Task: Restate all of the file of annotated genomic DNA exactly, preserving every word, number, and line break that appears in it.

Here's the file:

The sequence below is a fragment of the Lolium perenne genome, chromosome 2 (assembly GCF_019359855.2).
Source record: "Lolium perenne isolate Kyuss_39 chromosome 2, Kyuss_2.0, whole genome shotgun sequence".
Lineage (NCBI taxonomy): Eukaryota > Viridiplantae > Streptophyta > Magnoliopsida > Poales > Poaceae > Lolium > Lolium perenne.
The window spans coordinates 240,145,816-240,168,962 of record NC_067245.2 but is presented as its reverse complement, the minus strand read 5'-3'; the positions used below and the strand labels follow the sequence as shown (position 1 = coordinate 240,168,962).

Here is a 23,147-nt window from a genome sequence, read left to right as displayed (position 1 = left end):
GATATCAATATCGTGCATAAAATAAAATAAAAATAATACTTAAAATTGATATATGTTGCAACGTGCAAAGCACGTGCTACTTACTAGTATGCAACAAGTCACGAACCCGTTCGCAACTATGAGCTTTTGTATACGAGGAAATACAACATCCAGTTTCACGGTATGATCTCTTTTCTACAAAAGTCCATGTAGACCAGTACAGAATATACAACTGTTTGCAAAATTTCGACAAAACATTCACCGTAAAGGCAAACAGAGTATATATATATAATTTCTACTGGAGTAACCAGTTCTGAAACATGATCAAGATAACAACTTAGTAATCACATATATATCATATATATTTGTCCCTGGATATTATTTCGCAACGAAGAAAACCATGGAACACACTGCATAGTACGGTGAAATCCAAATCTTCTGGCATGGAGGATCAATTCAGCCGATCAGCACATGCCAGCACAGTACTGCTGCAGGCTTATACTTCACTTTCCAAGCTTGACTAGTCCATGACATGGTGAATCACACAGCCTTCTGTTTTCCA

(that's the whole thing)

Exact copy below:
The sequence below is a fragment of the Lolium perenne genome, chromosome 2 (assembly GCF_019359855.2).
Source record: "Lolium perenne isolate Kyuss_39 chromosome 2, Kyuss_2.0, whole genome shotgun sequence".
Lineage (NCBI taxonomy): Eukaryota > Viridiplantae > Streptophyta > Magnoliopsida > Poales > Poaceae > Lolium > Lolium perenne.
The window spans coordinates 240,145,816-240,168,962 of record NC_067245.2 but is presented as its reverse complement, the minus strand read 5'-3'; the positions used below and the strand labels follow the sequence as shown (position 1 = coordinate 240,168,962).

Here is a 23,147-nt window from a genome sequence, read left to right as displayed (position 1 = left end):
GATATCAATATCGTGCATAAAATAAAATAAAAATAATACTTAAAATTGATATATGTTGCAACGTGCAAAGCACGTGCTACTTACTAGTATGCAACAAGTCACGAACCCGTTCGCAACTATGAGCTTTTGTATACGAGGAAATACAACATCCAGTTTCACGGTATGATCTCTTTTCTACAAAAGTCCATGTAGACCAGTACAGAATATACAACTGTTTGCAAAATTTCGACAAAACATTCACCGTAAAGGCAAACAGAGTATATATATATAATTTCTACTGGAGTAACCAGTTCTGAAACATGATCAAGATAACAACTTAGTAATCACATATATATCATATATATTTGTCCCTGGATATTATTTCGCAACGAAGAAAACCATGGAACACACTGCATAGTACGGTGAAATCCAAATCTTCTGGCATGGAGGATCAATTCAGCCGATCAGCACATGCCAGCACAGTACTGCTGCAGGCTTATACTTCACTTTCCAAGCTTGACTAGTCCATGACATGGTGAATCACACAGCCTTCTGTTTTCCA